Word Processing differences between dyslexic and control children
BMC Psychiatry volume 6, Article number: 5 (2006)
The aim of this study was to investigate brain responses triggered by different wordclasses in dyslexic and control children. The majority of dyslexic children have difficulties to phonologically assemble a word from sublexical parts following grapheme-to-phoneme correspondences. Therefore, we hypothesised that dyslexic children should mainly differ from controls processing low frequent words that are unfamiliar to the reader.
We presented different wordclasses (high and low frequent words, pseudowords) in a rapid serial visual word (RSVP) design and performed wavelet analysis on the evoked activity.
Dyslexic children had lower evoked power amplitudes and a higher spectral frequency for low frequent words compared to control children. No group differences were found for high frequent words and pseudowords. Control children had higher evoked power amplitudes and a lower spectral frequency for low frequent words compared to high frequent words and pseudowords. This pattern was not present in the dyslexic group.
Dyslexic children differed from control children only in their brain responses to low frequent words while showing no modulated brain activity in response to the three word types. This might support the hypothesis that dyslexic children are selectively impaired reading words that require sublexical processing. However, the lacking differences between word types raise the question if dyslexic children were able to process the words presented in rapid serial fashion in an adequate way. Therefore the present results should only be interpreted as evidence for a specific sublexical processing deficit with caution.
It is widely agreed that a core deficit of dyslexia is reduced phonological awareness (the reduced ability to discriminate speech-sounds in spoken words [1–6]. Phonological awareness is not only assumed to be a pre-requisite for speech-perception, but also for learning the correspondence between graphemes and phonemes which again is crucial for reading and writing [1, 7–10]. According to dual route models of reading (e.g. ), the pronunciation of words can be retrieved in two different ways, depending on the frequency and regularity of a word. High frequent (HF) words are more familiar to the reader, as they appear more often in spoken and written language. It is likely that the visual forms of HF words are directly associated with their meaning in the same way as images are . Therefore it is possible to read a word at a glance, if it is well-known enough. This way of reading is often termed "direct route" or "lexicosemantic route". In contrast, other strategies may be used to decode low frequent (LF) words or pseudowords (PS). If a word is not familiar to the reader, it is necessary to phonologically assemble the word from sublexical parts following grapheme-to-phoneme correspondences in order to read and retrieve the meaning correctly. This route is called "graphophonological route", "indirect route" or "sublexical route".
Due to their lack of phonological awareness, it appears reasoned that dyslexics should be most impaired reading novel or unfamiliar words, where successful decoding relies on the application of the graphophonological route. Castles and Coltheart  investigated the reading performance of 53 dyslexic and 56 age matched control children. Children were to read aloud regular, irregular and PS words. They found that the majority (72%) of the dyslexic children were below the confidence limit for pseudoword reading, i.e. they had difficulties reading via the graphophonological route. Only 19% of the dyslexic children were exclusively impaired reading irregular words with a control like performance reading PS words. I.e. these children were able to successfully apply grapheme-phoneme-conversion rules necessary for pseudoword reading while being impaired using the direct route.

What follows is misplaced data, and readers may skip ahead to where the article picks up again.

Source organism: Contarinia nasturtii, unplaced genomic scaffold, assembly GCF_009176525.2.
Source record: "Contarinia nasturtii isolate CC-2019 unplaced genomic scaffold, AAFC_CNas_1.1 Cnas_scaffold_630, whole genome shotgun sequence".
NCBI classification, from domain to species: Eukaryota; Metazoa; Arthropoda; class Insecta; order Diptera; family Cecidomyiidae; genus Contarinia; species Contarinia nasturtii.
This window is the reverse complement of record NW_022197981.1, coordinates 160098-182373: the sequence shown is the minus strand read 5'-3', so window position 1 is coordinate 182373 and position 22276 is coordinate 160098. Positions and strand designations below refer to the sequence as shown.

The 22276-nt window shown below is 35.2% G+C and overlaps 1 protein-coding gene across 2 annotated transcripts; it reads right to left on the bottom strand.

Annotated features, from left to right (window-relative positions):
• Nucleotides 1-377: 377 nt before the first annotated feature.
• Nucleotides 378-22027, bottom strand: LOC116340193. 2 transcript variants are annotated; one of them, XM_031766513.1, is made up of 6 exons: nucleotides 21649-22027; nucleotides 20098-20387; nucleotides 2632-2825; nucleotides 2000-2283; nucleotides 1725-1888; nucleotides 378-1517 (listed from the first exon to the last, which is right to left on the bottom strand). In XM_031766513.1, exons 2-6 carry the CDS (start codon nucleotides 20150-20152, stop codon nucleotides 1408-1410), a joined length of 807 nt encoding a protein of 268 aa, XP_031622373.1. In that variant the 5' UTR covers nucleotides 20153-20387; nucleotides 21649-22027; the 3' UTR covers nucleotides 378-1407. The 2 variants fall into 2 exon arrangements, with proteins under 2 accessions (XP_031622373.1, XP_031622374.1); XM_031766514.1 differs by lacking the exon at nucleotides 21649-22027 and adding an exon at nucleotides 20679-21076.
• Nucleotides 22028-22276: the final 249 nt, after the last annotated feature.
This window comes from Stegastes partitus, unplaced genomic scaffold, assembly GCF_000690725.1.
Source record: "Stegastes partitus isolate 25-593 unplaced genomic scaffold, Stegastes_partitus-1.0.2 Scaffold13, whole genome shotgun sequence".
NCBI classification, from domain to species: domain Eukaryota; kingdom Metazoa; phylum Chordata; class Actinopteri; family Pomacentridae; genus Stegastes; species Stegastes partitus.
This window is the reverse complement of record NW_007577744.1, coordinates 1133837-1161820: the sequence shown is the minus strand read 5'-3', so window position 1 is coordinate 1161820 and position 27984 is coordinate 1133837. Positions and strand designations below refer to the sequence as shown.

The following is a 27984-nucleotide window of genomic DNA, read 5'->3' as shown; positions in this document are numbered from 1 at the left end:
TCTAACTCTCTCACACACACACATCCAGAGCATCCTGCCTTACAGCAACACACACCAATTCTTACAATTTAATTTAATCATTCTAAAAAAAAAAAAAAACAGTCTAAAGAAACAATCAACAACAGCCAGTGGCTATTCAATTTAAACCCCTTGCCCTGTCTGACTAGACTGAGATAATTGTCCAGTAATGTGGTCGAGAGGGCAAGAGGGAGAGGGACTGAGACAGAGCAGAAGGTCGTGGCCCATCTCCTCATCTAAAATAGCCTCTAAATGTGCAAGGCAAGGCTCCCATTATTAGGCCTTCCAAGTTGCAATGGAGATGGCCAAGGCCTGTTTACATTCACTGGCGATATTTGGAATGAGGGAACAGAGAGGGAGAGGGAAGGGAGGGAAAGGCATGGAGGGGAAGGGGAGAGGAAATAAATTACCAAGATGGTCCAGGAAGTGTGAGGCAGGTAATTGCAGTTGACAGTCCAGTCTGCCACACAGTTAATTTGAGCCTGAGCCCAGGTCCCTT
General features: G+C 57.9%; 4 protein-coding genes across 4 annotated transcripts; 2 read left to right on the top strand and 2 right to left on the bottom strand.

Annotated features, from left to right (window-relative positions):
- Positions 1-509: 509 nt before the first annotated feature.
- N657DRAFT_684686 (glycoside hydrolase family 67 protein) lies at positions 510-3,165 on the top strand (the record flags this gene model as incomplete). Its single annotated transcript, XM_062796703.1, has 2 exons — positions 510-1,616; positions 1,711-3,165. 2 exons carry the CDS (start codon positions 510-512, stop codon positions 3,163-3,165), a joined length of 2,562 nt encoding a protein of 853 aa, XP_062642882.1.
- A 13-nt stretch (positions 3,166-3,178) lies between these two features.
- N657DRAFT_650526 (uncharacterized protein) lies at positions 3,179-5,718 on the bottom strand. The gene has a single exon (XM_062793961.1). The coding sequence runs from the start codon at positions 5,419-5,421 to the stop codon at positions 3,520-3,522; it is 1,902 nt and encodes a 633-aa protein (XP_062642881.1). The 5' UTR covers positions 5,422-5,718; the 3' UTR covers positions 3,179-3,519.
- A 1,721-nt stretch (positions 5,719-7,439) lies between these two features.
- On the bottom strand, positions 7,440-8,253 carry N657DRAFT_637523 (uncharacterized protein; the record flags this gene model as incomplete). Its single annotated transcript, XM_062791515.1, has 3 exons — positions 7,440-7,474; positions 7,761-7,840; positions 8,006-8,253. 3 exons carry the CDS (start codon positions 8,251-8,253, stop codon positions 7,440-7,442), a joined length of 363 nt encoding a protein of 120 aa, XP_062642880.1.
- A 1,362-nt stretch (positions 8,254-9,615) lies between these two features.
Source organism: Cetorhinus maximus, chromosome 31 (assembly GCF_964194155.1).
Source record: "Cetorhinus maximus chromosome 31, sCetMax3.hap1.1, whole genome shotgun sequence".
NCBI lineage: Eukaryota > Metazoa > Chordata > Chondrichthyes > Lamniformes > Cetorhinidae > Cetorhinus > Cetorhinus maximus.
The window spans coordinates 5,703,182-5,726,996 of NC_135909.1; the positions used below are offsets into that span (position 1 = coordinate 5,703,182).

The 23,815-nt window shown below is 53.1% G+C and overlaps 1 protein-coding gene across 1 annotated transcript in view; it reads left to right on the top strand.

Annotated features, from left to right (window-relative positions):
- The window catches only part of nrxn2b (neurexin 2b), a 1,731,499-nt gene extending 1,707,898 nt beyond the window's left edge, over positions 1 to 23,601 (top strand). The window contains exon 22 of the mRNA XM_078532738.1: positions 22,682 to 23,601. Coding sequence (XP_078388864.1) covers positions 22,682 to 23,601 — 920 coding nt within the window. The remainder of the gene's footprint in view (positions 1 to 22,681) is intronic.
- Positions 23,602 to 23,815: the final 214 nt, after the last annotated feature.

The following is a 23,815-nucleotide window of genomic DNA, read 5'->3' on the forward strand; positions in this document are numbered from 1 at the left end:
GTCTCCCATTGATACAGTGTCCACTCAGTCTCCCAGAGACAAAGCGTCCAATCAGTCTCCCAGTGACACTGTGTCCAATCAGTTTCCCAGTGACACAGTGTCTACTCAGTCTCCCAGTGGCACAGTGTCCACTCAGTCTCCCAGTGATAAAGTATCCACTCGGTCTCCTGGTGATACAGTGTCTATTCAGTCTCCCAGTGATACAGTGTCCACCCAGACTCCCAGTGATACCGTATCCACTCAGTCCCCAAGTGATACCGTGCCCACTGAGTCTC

Visual word processing differences between high and LF words have been revealed in several studies measuring electrical or magnetic brain activity. Sereno et al.  reported higher EEG amplitudes for LF words in comparison to HF words in anterior parietal and occipital regions between 132 and 164 ms. Assadollahi and Pulvermüller [15, 16] found in an MEG study that LF words led to stronger brain responses than HF words starting as early as 120 ms post stimulus. Calculating source localisations of the effects, they found that the frequency effects were strongest over a left occipito-temporal area. Hauk and Pulvermüller  also reported higher EEG amplitudes for LF words in an early timeframe from 150–190 ms (most pronounced at left occipital electrodes), as well as in a later timeframe between 320 and 360 ms for parietal leads. Interestingly, Proverbio et al.  found similar P150 EEG amplitudes for both PS words and words when their lexical frequency was low. The authors concluded that highly familiar words are recognized as unitary objects at early processing stages, while this is not the case for unfamiliar words. Rudell  visually presented HF and LF words in the EEG using the rapid stream paradigm . The component elicited using this paradigm is called recognition potential (RP). A target word (HF or LF) was presented for 200 ms and then immediately followed by three different letter-strings. Data were recorded at two occipital electrodes. They reported a frequency effect with HF words having a shorter RP peak latency than LF words (266 vs. 292 ms).